Disability Issues Minister Poto Williams departs Sunday, to lead Aotearoa New Zealand’s delegation to the United Nations Convention on the Rights of Persons with Disabilities in Geneva.
The Rights of Persons with Disabilities (UNCRPD) is a commitment to disabled people enjoying the same human rights and opportunities as all other citizens.
On 23 and 24 August the UN Disability Committee will meet with Minister Williams and officials from New Zealand to review our progress towards improving rights for Disabled People.
“I welcome the opportunity to present to the Committee the progress we have achieved in implementing the Convention in Aotearoa, and to learn and be challenged by the Committee on how we can do better,” Minister for Disability Issues, Poto Williams.
“New Zealand is making progress towards the Convention and the recent establishment of Whaikaha – Ministry for Disabled people is a big step forward. However, Disabled People are telling us we must do better in key areas such as education, income adequacy, data collection, housing and progress for Tāngata Whaikaha Māori. Therefore the review will provide us with a good indication of our overall progress and help us plan our next steps.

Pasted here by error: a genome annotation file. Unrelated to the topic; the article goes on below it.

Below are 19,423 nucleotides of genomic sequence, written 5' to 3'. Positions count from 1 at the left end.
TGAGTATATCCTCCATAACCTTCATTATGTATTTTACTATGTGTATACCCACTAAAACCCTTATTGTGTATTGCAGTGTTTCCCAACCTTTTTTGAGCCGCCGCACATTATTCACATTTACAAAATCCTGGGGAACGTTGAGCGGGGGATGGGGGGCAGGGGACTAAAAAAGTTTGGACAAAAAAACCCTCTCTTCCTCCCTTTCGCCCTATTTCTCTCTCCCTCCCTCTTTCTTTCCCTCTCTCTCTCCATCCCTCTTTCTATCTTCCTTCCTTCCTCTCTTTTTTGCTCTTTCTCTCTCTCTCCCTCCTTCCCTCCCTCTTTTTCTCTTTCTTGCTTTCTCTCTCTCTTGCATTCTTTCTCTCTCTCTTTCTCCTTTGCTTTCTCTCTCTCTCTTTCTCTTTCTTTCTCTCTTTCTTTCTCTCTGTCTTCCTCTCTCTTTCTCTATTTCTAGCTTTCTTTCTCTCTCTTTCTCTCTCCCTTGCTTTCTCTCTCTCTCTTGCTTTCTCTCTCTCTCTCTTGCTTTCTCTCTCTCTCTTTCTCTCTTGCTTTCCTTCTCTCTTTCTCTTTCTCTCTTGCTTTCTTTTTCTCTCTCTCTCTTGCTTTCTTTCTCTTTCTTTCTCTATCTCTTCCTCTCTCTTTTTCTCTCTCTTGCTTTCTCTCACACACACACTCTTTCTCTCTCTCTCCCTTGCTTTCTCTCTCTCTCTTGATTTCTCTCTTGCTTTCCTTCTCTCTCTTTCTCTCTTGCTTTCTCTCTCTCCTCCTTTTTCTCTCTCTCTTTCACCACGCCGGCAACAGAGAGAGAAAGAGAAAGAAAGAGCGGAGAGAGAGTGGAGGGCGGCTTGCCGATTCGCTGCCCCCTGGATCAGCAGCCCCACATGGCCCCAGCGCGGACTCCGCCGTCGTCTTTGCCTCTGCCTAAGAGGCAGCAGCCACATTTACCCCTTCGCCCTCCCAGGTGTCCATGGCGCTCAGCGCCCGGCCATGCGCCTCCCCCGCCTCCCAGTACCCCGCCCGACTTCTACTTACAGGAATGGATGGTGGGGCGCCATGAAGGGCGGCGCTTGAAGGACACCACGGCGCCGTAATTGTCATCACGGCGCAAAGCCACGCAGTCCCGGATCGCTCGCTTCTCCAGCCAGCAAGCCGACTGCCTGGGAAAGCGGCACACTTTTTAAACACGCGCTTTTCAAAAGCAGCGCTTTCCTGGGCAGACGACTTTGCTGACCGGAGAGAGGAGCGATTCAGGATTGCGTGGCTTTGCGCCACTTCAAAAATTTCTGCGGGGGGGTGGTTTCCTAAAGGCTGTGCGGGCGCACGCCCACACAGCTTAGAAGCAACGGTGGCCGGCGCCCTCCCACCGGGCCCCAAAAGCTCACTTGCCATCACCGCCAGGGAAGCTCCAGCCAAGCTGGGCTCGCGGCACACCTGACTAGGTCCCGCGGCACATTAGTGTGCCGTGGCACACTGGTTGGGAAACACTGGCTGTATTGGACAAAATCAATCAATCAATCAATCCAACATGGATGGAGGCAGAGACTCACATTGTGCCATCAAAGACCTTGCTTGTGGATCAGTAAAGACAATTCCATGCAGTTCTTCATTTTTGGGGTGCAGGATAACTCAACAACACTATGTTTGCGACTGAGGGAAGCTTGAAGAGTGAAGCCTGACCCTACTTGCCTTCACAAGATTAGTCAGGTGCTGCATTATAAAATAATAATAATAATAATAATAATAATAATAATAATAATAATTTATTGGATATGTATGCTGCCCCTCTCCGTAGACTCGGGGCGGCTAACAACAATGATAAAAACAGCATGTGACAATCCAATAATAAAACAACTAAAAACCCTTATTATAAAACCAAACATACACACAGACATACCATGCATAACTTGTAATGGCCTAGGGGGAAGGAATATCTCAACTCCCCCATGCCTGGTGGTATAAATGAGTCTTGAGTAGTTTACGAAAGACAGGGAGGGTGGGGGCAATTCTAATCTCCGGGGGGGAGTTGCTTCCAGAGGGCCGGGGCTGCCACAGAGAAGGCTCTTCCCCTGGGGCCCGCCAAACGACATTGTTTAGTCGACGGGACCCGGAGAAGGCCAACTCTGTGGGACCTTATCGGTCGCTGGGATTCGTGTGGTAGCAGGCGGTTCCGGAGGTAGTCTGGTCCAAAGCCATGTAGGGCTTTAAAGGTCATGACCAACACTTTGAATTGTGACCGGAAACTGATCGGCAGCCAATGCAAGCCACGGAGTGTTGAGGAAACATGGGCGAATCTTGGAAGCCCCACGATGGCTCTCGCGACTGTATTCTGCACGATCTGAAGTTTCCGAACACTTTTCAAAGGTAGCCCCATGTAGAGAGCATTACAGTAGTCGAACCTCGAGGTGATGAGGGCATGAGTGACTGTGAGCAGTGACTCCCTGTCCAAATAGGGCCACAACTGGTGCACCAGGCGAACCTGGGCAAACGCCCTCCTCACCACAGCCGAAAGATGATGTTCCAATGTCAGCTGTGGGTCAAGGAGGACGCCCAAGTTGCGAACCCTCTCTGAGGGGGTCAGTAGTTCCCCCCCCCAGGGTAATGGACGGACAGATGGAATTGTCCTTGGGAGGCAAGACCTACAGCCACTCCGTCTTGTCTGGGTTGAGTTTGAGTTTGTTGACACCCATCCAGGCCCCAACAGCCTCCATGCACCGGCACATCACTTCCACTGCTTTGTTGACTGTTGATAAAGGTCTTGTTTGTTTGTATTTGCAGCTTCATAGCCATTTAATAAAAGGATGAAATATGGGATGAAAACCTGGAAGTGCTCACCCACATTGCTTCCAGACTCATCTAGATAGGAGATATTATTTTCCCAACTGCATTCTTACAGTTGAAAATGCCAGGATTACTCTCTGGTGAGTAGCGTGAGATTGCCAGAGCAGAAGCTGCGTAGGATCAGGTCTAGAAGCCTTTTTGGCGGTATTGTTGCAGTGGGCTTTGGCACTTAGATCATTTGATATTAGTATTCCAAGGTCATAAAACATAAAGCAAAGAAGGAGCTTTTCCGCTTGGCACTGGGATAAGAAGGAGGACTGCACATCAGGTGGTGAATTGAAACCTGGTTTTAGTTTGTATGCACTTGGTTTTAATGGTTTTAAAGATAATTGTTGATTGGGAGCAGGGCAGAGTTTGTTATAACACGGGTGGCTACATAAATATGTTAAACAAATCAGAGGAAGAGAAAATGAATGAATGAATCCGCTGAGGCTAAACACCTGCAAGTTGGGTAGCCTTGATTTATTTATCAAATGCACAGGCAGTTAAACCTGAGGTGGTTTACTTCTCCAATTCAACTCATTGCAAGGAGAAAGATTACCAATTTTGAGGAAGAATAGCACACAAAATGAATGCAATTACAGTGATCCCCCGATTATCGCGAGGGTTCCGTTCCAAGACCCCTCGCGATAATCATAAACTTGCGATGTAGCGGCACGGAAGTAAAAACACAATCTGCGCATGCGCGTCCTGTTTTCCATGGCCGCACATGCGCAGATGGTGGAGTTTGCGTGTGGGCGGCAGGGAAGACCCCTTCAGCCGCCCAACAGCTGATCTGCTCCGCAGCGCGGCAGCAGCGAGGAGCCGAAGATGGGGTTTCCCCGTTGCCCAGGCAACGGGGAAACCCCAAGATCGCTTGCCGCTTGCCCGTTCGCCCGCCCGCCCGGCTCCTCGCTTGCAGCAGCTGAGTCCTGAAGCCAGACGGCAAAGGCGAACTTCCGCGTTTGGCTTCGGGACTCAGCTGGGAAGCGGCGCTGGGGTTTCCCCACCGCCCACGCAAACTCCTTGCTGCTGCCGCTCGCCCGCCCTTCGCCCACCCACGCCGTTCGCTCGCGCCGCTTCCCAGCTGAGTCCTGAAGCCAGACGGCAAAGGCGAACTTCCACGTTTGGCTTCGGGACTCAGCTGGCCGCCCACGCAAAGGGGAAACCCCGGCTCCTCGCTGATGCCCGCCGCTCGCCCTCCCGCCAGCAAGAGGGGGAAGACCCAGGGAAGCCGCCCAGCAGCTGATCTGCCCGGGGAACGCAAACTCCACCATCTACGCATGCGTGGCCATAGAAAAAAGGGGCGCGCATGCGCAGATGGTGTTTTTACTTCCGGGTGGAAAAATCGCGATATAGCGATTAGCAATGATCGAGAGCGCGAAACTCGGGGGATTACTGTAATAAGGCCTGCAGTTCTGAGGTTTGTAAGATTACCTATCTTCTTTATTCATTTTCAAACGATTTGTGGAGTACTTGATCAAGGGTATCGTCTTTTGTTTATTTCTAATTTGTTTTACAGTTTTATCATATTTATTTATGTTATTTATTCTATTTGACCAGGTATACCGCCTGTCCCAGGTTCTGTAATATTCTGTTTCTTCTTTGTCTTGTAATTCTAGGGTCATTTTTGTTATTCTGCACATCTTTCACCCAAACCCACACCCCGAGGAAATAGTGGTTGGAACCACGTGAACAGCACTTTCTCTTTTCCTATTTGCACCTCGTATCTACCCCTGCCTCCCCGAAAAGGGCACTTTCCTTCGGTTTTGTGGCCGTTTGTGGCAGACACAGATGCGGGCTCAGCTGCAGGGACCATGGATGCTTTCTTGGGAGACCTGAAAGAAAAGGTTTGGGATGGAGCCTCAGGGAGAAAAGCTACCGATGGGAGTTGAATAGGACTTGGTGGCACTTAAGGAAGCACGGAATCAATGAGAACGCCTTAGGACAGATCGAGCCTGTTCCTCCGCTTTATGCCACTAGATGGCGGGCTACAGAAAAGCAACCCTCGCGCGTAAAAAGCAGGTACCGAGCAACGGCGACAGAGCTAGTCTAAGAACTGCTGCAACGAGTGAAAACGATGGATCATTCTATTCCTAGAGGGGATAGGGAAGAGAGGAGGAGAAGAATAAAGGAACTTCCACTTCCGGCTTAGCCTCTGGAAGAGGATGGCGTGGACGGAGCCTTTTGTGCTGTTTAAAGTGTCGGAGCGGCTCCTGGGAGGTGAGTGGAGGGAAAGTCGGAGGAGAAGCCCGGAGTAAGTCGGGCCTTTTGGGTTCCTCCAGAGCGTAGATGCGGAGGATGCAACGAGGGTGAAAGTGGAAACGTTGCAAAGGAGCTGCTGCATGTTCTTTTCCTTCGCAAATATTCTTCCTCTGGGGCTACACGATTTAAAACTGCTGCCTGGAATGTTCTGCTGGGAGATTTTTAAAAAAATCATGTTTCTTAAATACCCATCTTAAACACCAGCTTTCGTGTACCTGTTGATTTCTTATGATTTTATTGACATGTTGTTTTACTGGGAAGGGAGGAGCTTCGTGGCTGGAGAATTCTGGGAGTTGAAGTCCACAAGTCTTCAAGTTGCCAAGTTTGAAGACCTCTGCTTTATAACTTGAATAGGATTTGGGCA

The Committee of international experts in disability rights hold countries to account for the progressive realisation of the Convention.
“We welcome the opportunity for the Committee to review of our progress and value their recommendations on actions.
The Government has six months after the release of the Committee’s Concluding Observations (areas where the Committee wishes to commend New Zealand and offer advice and recommendations for improvement) to respond to them.
The United Nations Convention on the Rights of Persons with Disabilities seeks to explain the human rights which all human beings have in ways which resonate with disabled people. New Zealand took a leading role in the development of the convention, which makes explicit the rights of disabled people and we continue to take a leading role on disability issues today. New Zealand, alongside many other countries across the world, ratified the Convention in 2008.